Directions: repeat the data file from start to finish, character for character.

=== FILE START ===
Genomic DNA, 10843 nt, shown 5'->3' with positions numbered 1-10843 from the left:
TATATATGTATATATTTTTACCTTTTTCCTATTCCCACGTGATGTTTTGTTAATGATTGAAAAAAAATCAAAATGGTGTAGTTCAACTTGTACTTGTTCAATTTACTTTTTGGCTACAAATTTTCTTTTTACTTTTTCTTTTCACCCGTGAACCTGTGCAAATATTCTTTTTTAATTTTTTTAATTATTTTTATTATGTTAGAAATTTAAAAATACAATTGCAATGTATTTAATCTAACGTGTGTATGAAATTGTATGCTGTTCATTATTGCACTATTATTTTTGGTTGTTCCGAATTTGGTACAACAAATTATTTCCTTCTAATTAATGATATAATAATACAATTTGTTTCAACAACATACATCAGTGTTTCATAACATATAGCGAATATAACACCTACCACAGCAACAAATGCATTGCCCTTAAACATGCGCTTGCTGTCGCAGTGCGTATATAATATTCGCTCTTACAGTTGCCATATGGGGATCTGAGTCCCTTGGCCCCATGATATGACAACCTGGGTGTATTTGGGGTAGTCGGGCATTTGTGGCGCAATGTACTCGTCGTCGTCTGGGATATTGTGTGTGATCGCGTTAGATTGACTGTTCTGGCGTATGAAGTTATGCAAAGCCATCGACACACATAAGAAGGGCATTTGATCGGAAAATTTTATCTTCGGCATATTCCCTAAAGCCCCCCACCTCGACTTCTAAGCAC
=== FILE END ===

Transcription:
Genomic DNA, 10843 nt, shown 5'->3' with positions numbered 1-10843 from the left:
TATATATGTATATATTTTTACCTTTTTCCTATTCCCACGTGATGTTTTGTTAATGATTGAAAAAAAATCAAAATGGTGTAGTTCAACTTGTACTTGTTCAATTTACTTTTTGGCTACAAATTTTCTTTTTACTTTTTCTTTTCACCCGTGAACCTGTGCAAATATTCTTTTTTAATTTTTTTAATTATTTTTATTATGTTAGAAATTTAAAAATACAATTGCAATGTATTTAATCTAACGTGTGTATGAAATTGTATGCTGTTCATTATTGCACTATTATTTTTGGTTGTTCCGAATTTGGTACAACAAATTATTTCCTTCTAATTAATGATATAATAATACAATTTGTTTCAACAACATACATCAGTGTTTCATAACATATAGCGAATATAACACCTACCACAGCAACAAATGCATTGCCCTTAAACATGCGCTTGCTGTCGCAGTGCGTATATAATATTCGCTCTTACAGTTGCCATATGGGGATCTGAGTCCCTTGGCCCCATGATATGACAACCTGGGTGTATTTGGGGTAGTCGGGCATTTGTGGCGCAATGTACTCGTCGTCGTCTGGGATATTGTGTGTGATCGCGTTAGATTGACTGTTCTGGCGTATGAAGTTATGCAAAGCCATCGACACACATAAGAAGGGCATTTGATCGGAAAATTTTATCTTCGGCATATTCCCTAAAGCCCCCCACCTCGACTTCTAAGCAC